I soon found myself on an alien land, walking on black pebbly stones of the shoreline, fully clothed in all winter gears in a summer lit Antarctica. Strapped in by my life-jacket like a moon walker, I waddled like the Adelie Penguins and was greeted by loud and noisy honking calls (below). A colony of rabbit sized birds with reduced wings, flat and stiff were flapping happily to receive the expedition members.

We received mandatory briefings on good bird ethics. ‘Strictly no less than 15 feet distance from any bird at anytime or at any distance that would startle a nesting bird’. That was the order of the day.

In summer Antarctica, most of the penguin species are social, open nesters in colonies where most nests are lined with pebbles collected from the beach or stolen from nearby nests. Both parents share the incubation of eggs and feeding the young.

The sights, sounds and odour emitting from these penguin colonies were simply unforgettable. Bloodstained rocks were the result of duel fights that drew blood as seen in the picture, where lonely males approached partnered females too near for male competitor’s comfort.

There were times when eggs got predated by scavengering Brown Skuas (Stercorarius antarctica) in unattended nest sites (above).

While incubation usually lasts 5-6 weeks, fledging of chicks vary according to different species and may range from 7-14 weeks. The penguins have no problem surviving in the harsh climate of Antarctica with 80 % of insulative feather properties, 20% fat with a high internal body temperature of 38ºC (101ºF).

With bodies extremely streamlined, penguins developed a method of swimming- termed ‘porpoising’. While most penguins can submerge for 5-7 minutes, the largest species – Emperor Penguin (Aptenodytes forsteri) a breeding endemic, can submerge for up to 18 minutes and takes to dives of 630 meters with a swimming speed of about 24 kph.

Unless one is involved in a specialized, winter scientific expedition, it is not likely to chance the sight of the Emperor Penguin as this species breeds only in winter, close to shore or near edge of pack ice where it is thickest.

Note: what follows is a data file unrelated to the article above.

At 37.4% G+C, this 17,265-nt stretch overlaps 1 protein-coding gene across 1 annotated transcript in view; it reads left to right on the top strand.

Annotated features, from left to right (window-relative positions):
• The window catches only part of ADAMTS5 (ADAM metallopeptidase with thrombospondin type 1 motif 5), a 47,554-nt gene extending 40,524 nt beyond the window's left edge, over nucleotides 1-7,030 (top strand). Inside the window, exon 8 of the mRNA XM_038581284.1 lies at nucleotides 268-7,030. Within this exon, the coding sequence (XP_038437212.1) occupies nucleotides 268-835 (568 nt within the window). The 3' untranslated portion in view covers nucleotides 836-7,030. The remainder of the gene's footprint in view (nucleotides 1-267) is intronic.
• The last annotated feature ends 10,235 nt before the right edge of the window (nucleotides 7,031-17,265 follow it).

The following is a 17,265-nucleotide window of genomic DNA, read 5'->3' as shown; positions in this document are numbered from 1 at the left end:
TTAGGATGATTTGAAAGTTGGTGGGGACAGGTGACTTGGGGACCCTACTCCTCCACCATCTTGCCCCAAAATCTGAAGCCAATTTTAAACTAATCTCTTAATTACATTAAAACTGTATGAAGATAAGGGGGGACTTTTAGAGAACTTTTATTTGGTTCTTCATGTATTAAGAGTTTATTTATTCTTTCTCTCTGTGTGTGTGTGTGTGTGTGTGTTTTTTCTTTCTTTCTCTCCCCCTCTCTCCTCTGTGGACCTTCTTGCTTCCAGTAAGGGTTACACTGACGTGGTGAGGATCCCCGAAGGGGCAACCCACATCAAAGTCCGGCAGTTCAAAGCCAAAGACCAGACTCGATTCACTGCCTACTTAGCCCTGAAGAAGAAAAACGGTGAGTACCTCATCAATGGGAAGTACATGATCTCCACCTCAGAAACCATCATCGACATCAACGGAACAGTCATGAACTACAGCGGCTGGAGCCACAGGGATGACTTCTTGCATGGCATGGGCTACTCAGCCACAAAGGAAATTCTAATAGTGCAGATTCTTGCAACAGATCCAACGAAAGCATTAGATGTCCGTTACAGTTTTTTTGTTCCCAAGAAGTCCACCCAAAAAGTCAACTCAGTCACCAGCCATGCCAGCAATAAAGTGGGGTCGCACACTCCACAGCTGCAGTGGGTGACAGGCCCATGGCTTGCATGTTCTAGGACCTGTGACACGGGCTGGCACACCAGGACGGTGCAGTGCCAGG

The fascination of this species is that the male incubates the egg by huddling the egg in his feet covering it with a brood pouch and shuffles around for about 2 months bracing the harsh winter, while his mate it out at sea feeding.

Luc Jacquet’s Oscar award latest winning documentary, ‘The March of the Penguins’ tells of this fascinating wild life of the enduring Emperor Penguin in search of a mate by walking miles upon miles in blizzards of the Antarctica, the courtship that followed, and to just lay an egg… only to see it taken. A ‘must see’ documentary film of endearing avian love that puts in question the inadequacies of Homo sapiens compared.

The passage through the Antarctic Sound is paved by the ice-breaker cruising in between huge icebergs and crushing smaller floating ice along the way (above). The ‘Iceberg Alley’ as it is nicknamed, holds spectacular icebergs formation of various sizes.

There were several landings made to interesting historical places and observation of whales, dolphins and several species of seals were also had. Apart from a polar plunge by some high spirited and adventurous expedition members, a walk up the snow mountain was simply breath-taking.

It was on this mountain that Christmas Day, I sat on the snow slopes and looked around, that it hit me – I was in a different world! A place beyond my humble dreams but a journey well taken, fulfilled to keep in memory. I felt grateful and so lucky. I would deeply have regretted if I had not taken this personal journey, had not the yearning to be with oceanic birds, wild life and nature beckoning me on.

It is a world with a horizon made by peaks of undulating snowed hills; a white world not even a tree stands with wood that can make a toothpick from or for a bird to perch on a branch; a world, with no neon lights or concrete jungles nor the aroma of fresh bread from a bakery for the city sleekers.

Can any human live in such an ecological wonder- a wilderness so barren, yet so serene, pristine yet soul searching and rich in avian and wild animal life?

Join me for the final fourth part series of this adventure to view the highlights of my travel. To view… the scenic Lemaire Channel and imagine King Poseidon- the mythological Greek god of the oceans, awesomely hold twin, snow-peaked mountain rocks apart with his outstretched muscled arms, his fish tail beckoning your arrival, whipping up a water rainbow shower splash and water falls like colourful sparkling confetti to welcome you!

Come, view…. the endemic bird that completes the avian portrait of Antarctica.


26 Responses

  1. kris

    I just found a young dollarbird in the garden.. It seems to have left the nest too early and cannot fly yet. How am i to keep and feed it for a few days untill it can fly.???

  2. Iwan

    We have a small pond in our garden surrounded by trees and steep bedrock. The other day we saw a heron flying over and attempting to land – I guess to try to eat our small stock of fish. We managed to frighten it away before it landed, and have since installed trip wires around the pond in order to dissuade the bird. The amount of shelter around the pond means that a heron would have to land practically vertically. Does anyone know whether these birds have the agility to hover and land in this way, or do they always need a “glidepath” in order to land successfully?

  3. Khng Eu Meng

    Today, at the former Bidadari Cemetery, there was a buzz about a sighting of a Grey Nightjar (Caprimulgus jotaka). I heard some birders say this nightjar isn’t commonly seen in Singapore. After some hunting, we spotted it asleep on a tree branch, some 15 m above ground. This was rather interesting as my previous encounters with nightjars have been on either terra firma or on low branches.